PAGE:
CHAPTER VII. The Outbreak Of The War With Spain
Before the nineteenth century ended, the Samoan, Hawaiian, and Venezuelan episodes had done much to quicken a national consciousness in the people of the United States and at the same time to break down their sense of isolation from the rest of the world. Commerce and trade were also important factors in overcoming this traditional isolation. Not only was American trade growing, but it was changing in character. Argentina was beginning to compete with the United States in exporting wheat and meat, while American manufacturers were reaching the point where they were anxious for foreign markets in which they felt they could compete with the products of Great Britain and Germany.
In a thousand ways and without any loss of vigor the sense of American nationality was expressing itself. The study of American history was introduced into the lower schools, and a new group of historians began scientifically to investigate whence the American people had come and what they really were. In England, such popular movements find instant expression in literature; in the United States they take the form of societies. Innumerable patriotic organizations such as the "Daughters of the American Revolution" and a host of others, sought to trace out American genealogy and to perpetuate the memory of American military and naval achievements. Respect for the American flag was taught in schools, and the question was debated as to whether its use in comic opera indicated respect or insult. This new nationalism was unlike the expansionist movement of the fifties in that it laid no particular stress upon the incorporation of the neighboring republics by a process of federation. On the whole, the people had lost their faith in the assimilating influence of republican institutions and did not desire to annex alien territory and races. They were now more concerned with the consolidation of their own country and with its place in the world. Nor were they as neglectful as their fathers had been of the material means by which to accomplish their somewhat indefinite purposes.
The reconstruction of the American Navy, which had attained such magnitude and played so important a part in the Civil War but which had been allowed to sink into the merest insignificance, was begun by William E. Chandler, the Secretary of the Navy under President Arthur. William C. Whitney, his successor under President Cleveland, continued the work with energy. Captain Alfred T. Mahan began in 1883 to publish that series of studies in naval history which won him world-wide recognition and did so much to revolutionize prevailing conceptions of naval strategy. A Naval War College was established in 1884, at Newport, Rhode Island, where naval officers could continue the studies which they had begun at Annapolis.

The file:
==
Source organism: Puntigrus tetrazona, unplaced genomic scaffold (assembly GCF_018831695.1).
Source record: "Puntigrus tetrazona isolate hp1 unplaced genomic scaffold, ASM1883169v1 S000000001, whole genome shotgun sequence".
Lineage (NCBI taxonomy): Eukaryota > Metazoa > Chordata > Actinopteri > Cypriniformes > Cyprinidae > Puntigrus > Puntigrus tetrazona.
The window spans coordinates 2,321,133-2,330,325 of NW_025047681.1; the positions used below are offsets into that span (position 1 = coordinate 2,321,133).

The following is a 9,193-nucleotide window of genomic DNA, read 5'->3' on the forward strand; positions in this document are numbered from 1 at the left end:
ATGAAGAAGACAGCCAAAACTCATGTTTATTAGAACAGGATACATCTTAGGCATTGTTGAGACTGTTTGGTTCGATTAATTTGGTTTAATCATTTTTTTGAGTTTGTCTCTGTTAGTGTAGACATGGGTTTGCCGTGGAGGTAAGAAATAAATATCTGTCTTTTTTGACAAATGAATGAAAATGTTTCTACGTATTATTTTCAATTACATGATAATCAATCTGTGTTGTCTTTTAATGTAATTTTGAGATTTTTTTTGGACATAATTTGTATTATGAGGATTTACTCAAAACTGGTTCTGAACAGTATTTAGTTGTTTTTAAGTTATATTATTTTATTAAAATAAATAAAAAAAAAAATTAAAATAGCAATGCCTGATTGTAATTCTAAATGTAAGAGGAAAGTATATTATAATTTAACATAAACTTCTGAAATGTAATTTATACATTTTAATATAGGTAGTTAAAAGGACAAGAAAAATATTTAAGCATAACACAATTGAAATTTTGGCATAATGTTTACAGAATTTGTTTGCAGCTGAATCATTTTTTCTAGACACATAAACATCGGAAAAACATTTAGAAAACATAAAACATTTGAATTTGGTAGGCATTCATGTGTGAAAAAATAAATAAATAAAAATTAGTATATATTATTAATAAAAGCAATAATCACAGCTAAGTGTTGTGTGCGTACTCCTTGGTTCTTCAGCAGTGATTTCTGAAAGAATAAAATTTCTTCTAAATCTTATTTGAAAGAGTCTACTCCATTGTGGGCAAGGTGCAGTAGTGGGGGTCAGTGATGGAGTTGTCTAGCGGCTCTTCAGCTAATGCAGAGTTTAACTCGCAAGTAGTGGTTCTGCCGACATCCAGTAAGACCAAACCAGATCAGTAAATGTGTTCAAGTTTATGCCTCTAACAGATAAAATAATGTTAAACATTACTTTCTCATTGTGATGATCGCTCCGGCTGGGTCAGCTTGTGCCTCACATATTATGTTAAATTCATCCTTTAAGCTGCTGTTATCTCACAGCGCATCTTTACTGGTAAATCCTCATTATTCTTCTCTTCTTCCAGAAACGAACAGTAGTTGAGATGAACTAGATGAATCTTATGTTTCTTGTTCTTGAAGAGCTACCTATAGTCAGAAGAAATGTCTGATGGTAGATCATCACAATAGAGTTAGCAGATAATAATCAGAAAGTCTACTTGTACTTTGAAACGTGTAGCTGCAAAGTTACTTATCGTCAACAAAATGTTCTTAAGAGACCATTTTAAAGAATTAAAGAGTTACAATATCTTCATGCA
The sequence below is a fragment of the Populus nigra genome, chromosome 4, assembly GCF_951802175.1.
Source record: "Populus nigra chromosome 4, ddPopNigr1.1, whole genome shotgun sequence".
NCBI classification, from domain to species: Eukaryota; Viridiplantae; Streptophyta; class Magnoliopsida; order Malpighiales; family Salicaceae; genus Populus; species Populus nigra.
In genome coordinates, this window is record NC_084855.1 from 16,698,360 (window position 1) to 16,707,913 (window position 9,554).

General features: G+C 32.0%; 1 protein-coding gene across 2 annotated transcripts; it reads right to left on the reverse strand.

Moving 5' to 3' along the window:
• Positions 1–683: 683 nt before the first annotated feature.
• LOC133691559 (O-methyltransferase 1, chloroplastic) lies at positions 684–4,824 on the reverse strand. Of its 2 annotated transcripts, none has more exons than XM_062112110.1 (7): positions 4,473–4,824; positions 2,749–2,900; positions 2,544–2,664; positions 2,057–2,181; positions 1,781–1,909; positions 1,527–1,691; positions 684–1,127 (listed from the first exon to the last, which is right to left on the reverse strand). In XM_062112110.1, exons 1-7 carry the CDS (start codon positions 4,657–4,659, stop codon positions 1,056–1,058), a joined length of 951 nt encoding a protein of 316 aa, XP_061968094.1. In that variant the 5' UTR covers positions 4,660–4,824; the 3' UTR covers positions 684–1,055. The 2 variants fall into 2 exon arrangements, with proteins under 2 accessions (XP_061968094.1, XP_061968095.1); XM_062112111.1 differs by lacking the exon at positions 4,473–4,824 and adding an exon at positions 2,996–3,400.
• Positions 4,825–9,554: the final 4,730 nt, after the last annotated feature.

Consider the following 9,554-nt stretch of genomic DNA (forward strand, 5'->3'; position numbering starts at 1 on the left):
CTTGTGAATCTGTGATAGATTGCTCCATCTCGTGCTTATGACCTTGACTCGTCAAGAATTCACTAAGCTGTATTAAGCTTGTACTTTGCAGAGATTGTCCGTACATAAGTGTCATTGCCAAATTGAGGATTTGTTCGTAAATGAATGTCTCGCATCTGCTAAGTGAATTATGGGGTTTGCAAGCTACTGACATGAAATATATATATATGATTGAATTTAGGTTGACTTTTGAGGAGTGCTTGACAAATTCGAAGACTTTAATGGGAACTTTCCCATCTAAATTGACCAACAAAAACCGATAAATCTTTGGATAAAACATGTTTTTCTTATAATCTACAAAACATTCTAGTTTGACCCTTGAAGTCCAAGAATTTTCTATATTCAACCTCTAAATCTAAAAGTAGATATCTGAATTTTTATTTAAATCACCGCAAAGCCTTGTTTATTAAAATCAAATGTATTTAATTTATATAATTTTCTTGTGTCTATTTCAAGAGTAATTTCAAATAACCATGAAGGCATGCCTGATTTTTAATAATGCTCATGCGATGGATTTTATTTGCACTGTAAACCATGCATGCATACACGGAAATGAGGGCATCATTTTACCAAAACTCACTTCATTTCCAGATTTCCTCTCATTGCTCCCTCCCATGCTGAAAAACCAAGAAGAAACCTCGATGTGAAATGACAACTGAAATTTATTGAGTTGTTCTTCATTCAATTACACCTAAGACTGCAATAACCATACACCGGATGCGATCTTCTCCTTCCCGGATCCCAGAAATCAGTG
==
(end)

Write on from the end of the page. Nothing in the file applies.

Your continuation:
The total neglect of the army was not entirely the result of indifference. The experience with volunteers in the Civil War had given almost universal confidence that the American people could constitute themselves an army at will. The presence of several heroes of that war in succession in the position of commander-in-chief of the army had served to diffuse a sense of security among the people. Here and there military drill was introduced in school and college, but the regular army attracted none of the romantic interest that clung about the navy, and the militia was almost totally neglected. Individual officers, such as young Lieutenant Tasker Bliss, began to study the new technique of warfare which was to make fighting on land as different from that of the wars of Napoleon as naval warfare was different from that of the time of Nelson. Yet in spite of obviously changing conditions, no provision was made for the encouragement of young army officers in advanced and up-to-date Studies. While their contemporaries in other professions were adding graduate training to the general education which a college gave, the graduates of West Point were considered to have made themselves in four years sufficiently proficient for all the purposes of warfare.
By the middle nineties thoughtful students of contemporary movements were aware that a new epoch in national history was approaching. What form this national development would take was, however, still uncertain, and some great event was obviously required to fix its character. Blaine's Pan-Americanism had proved insufficient and, though the baiting of Great Britain was welcome to a vociferous minority, the forces making for peace were stronger than those in favor of war. Whatever differences there were did not reach to fundamentals but were rather in the nature of legal disputes between neighbors whom a real emergency would quickly bring to the assistance of each other. A crisis involving interest, propinquity, and sentiment, was needed to shake the nation into an activity which would clear its views.
At the very time of the Venezuela difficulty, such a crisis was taking shape in the Caribbean. Cuba had always been an object of immediate concern to the United States. The statesmen of the Jeffersonian period all looked to its eventually becoming part of American territory. Three quarters of a century before, when the revolt of the Spanish colonies had halted on the shores of the mainland, leaving the rich island of Cuba untouched, John Quincy Adams, on April 28, 1823, in a lengthy and long-considered dispatch to Mr. Nelson, the American Minister to Spain, asserted that the United States could not consent to the passing of Cuba from the flag of Spain to that of any other European power, that under existing conditions Cuba was considered safer in the hands of Spain than in those of the revolutionaries, and that the United States stood for the maintenance of the status quo, with the expectation that Cuba would ultimately become American territory.